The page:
“Can’t repeat the past?. Why of course you can!” ― F. Scott Fitzgerald, The Great Gatsby

I have recently re read the Great Gatsby in anticipation of the upcoming movie starring Carey Mulligan and Leonardo DiCaprio. This promises to be a winter treat no doubt full of visual eye-candy as it is directed by Baz Luhrmann; who bought us such sumptuous delights as Romeo and Juliet (a personal fave), Moulin Rouge and of course the most expensive Chanel advert ever made staring Nicole Kidman. This movie has already had an impact on the world of fashion as demonstrated by 2012 summer fashion flowing down the catwalk. This is a look that will not be leaving us this autumn and winter with the look becoming more glamorous and high impact perfect for christmas parties.

The 20s was a time of great change in fashion for women there was a movement away from the stuffy rigidity of Edwardian fashion where women wore floor length dresses, with stiff collars and the classic S-bend health corset. This change in fashion was reflective of the newly liberated women of the women’s suffrage movement. Hemlines rose typically just below or on the knee which at the time was viewed as very controversial. The waistline dropped and was less clearly defined the looser fit and flowing fabric almost symbolic of the feeling of the youth at this time. One could argue this was the first emergence of a youth movement.

20s and 30s fashion was very elegant and streamlined. Although there was lots of beautiful beading work and embellishments, the clothing itself was not fussy in construction in comparison to the early fashions of the Victorian and Edwardian eras. Indeed, the 20s was the era that Chanel introduced sportswear. Coco Chanel was a maverick at the time inspiring great change in fashion: she had a distinctive look with her sharp black bob and opting to wear trousers in society.

The look

Original 1920s and 30s items are rare, expensive and very delicate. Fortunately there are lots of items available on the high-street that are reminiscent of the style, the key is to look for signature items that replicate the feel of that time . There are also a number of specialist companies online specialising in 1920s and 1930s reproduction pieces, such as Putting on the Ritz. We have created some style boards of items currently available on the high street.

The silhouette:

The silhouette of the 20s and 30s was very streamlined with no obvious waist. The waist line was dropped.

Daywear:

Day wear typically consisted of day dresses with a dropped waist usually on the knee or just below. Ladies would wear cloches and gloves. Shoes typically had a small curved heel. Coats tended to have a wrap over shape and often fastened on the hip, falling in line with the dropped waist of the dresses.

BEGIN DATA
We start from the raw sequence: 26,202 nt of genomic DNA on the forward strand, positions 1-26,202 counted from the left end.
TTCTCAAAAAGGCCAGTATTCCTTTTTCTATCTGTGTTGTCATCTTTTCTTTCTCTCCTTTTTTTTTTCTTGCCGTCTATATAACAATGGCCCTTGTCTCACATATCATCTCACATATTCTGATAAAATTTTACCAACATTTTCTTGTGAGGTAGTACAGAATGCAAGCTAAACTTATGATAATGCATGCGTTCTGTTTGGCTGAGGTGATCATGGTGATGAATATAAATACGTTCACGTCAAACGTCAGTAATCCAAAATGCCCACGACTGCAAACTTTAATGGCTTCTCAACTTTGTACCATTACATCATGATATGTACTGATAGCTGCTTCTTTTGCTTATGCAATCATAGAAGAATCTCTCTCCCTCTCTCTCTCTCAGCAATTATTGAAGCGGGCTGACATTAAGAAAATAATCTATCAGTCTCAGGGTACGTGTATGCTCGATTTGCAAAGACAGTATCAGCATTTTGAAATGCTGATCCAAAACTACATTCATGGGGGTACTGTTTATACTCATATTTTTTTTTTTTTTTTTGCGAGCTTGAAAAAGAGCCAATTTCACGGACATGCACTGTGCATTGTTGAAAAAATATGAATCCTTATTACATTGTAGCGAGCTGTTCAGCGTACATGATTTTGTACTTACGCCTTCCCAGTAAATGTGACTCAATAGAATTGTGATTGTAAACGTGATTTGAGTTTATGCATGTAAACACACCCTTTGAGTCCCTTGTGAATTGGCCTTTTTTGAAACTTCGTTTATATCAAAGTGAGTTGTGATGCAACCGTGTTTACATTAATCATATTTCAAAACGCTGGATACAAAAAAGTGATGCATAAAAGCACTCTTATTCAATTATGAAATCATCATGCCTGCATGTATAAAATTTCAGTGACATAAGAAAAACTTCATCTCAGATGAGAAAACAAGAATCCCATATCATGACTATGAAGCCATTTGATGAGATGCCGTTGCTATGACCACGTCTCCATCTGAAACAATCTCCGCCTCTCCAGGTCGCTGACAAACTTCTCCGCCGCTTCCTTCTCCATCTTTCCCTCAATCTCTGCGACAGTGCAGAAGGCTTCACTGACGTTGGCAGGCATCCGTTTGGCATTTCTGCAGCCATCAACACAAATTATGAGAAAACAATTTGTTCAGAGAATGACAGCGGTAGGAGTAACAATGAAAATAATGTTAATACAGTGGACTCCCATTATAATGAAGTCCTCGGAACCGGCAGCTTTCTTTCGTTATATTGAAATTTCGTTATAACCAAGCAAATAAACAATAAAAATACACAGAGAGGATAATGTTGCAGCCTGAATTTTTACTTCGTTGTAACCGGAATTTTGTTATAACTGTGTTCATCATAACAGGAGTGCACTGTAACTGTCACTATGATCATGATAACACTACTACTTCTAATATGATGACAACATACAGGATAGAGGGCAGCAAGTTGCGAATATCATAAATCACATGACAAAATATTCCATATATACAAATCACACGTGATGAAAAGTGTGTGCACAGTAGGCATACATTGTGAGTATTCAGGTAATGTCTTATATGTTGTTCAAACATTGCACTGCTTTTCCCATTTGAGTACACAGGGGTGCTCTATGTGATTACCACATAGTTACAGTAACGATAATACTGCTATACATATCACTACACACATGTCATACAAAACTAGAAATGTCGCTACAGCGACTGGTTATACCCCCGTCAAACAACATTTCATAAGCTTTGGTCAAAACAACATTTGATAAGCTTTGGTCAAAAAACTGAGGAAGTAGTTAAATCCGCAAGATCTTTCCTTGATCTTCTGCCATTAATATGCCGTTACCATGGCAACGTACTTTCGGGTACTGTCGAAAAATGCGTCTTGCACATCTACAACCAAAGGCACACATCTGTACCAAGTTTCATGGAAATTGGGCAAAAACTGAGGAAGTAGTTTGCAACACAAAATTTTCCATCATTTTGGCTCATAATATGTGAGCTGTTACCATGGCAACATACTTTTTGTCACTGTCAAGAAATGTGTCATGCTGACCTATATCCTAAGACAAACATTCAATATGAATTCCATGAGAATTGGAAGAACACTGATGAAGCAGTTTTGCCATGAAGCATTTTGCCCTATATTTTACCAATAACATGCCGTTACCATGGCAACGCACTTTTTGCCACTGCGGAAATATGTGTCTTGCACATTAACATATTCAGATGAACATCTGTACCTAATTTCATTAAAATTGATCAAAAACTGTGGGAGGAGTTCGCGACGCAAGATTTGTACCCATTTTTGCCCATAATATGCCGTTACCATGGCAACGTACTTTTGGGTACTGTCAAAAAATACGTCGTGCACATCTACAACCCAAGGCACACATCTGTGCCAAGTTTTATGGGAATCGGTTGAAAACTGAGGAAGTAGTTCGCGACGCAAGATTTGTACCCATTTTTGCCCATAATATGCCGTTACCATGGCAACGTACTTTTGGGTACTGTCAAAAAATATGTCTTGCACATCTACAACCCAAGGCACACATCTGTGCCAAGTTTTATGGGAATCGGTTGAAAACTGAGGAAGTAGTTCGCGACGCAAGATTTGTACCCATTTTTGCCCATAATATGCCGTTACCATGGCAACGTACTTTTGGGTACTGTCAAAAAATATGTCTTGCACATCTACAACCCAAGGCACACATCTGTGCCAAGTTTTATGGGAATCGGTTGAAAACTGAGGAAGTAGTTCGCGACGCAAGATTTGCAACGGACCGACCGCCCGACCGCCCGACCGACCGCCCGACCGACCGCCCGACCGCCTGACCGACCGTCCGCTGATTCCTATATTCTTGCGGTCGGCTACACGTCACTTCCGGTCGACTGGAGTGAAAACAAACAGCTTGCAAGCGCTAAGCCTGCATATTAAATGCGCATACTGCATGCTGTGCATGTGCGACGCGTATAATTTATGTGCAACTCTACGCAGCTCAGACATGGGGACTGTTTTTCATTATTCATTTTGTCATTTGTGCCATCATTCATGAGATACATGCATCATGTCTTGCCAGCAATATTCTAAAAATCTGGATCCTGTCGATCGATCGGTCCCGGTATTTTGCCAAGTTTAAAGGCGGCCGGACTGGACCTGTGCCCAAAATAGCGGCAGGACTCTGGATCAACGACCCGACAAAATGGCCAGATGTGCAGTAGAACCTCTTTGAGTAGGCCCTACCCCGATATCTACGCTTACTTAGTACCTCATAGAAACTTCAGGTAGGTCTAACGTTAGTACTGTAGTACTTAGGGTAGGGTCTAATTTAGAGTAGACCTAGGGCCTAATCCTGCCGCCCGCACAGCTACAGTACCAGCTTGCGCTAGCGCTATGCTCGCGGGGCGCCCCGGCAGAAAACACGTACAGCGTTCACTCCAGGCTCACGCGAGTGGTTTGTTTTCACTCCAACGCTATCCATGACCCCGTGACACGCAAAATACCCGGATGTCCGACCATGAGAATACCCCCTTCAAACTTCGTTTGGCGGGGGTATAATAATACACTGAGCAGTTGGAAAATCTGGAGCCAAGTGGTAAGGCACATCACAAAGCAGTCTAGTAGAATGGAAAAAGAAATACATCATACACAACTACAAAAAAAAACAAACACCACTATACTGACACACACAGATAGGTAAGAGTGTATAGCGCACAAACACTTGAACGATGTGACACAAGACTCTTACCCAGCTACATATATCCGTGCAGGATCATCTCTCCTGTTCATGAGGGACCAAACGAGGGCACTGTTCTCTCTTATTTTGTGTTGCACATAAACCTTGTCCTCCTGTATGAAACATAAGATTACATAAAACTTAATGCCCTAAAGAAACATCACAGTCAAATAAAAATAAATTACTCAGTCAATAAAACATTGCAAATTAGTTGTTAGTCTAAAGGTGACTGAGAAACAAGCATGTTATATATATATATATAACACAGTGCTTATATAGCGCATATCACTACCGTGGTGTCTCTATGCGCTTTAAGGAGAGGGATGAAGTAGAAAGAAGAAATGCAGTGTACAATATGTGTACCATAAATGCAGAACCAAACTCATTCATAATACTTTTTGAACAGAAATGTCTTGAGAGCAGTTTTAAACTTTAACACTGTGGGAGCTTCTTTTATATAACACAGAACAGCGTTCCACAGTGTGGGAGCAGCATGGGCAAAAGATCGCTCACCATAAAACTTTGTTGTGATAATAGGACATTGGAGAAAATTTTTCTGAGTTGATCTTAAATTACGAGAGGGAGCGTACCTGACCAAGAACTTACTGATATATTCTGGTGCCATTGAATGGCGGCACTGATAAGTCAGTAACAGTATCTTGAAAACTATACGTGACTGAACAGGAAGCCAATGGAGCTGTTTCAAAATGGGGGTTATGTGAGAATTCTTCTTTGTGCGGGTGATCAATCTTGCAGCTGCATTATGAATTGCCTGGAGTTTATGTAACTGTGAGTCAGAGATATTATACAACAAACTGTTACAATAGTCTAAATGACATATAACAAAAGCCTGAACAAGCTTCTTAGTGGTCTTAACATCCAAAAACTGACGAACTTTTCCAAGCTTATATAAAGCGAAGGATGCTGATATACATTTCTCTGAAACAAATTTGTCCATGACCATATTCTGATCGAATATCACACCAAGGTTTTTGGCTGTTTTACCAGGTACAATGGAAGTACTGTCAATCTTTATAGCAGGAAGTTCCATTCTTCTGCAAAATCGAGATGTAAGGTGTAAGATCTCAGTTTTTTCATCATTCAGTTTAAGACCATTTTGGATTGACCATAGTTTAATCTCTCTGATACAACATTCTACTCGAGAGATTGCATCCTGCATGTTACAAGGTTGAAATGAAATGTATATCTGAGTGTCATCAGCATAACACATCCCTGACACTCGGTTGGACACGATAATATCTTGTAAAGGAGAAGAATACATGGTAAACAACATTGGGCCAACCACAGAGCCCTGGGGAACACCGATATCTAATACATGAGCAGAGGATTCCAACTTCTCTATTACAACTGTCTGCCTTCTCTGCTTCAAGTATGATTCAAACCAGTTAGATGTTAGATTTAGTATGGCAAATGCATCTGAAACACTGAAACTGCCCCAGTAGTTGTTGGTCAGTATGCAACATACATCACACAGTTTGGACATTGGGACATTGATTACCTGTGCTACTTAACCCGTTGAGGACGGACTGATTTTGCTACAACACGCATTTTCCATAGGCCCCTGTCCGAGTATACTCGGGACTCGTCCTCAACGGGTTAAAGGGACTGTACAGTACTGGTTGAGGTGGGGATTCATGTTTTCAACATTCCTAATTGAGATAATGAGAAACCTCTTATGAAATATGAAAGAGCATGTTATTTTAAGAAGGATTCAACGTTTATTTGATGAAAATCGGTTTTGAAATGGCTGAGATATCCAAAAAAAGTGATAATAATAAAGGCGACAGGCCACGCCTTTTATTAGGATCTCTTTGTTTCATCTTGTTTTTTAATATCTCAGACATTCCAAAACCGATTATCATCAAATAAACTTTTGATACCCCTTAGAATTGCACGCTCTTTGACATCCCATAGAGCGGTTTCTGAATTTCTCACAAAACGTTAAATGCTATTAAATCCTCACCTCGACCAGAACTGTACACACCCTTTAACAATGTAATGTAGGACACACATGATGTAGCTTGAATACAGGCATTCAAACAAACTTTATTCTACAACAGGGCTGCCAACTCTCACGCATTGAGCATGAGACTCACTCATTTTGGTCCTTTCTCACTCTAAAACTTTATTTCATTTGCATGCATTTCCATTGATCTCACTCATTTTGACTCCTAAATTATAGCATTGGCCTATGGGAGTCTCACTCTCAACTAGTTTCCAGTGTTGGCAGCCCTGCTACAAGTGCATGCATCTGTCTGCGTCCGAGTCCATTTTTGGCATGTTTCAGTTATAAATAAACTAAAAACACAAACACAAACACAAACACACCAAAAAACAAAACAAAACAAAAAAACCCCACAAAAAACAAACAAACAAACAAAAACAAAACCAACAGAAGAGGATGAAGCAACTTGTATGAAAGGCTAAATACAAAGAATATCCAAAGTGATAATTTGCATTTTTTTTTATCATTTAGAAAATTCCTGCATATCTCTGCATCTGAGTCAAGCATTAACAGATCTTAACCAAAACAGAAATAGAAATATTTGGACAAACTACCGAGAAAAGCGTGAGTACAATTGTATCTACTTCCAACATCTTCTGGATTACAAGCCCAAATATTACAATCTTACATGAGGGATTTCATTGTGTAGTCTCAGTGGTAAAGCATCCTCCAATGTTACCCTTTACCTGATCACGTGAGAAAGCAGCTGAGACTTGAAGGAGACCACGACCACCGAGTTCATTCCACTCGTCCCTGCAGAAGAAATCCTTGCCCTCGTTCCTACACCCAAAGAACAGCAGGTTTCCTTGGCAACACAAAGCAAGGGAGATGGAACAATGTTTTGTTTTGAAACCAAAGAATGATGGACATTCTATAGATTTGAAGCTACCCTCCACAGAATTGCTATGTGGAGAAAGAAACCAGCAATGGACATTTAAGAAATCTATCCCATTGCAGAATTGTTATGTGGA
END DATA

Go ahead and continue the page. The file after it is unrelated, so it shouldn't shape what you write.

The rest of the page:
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Dress, jacket, cloche, shoes, bracelet

Evening wear

Evening wear of the 20s tended to be very luxurious. The fabrics were luxurious and often made of silk. There was heavy embellishment and often featured exquisite beading and pearls. The dresses were typically between knee length and mid calf. The dresses were sleeveless and real furs were popular. Real fur is widely available in vintage stores but there are many faux fur pieces that look just as good on the high street.

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Dress,  turban, tights, clutch, eyeshadow, lipstick

 The flapper dress

The flapper dress is all about fun. This dress was designed to be danced in. It swooshes, it sparkles and is sassy. If you embrace only one element of 20s fashion, try a flapper dress!

 Accessories:

Hats were very important to women of the 20s and, with the emergence of more streamlined hair such as the bob and the Eton crop, the cloche (french for bell) became the hat choice. Turbans were also very popular during this era as was beaded headwear.

Gloves were worn to complete looks. The gloves were either wrist length or gauntlet.

Women wore stockings there were usually natural in colour and seams as technology was not available to make them without.

Jewellery often reflected the influence of the Art Deco movement. Materials used for jewellery included carnelian, turquoise, marquisate, agate, jade and bakelite. The styling of the Orient was also very popular at this time. Don’t forget your pearls and beaded necklaces which were very popular.

The outline above is not definitive guide but it gives you an idea of the 1920s look and how to achieve this. Next week we will be focusing on hair and beauty of 1920s and 30s.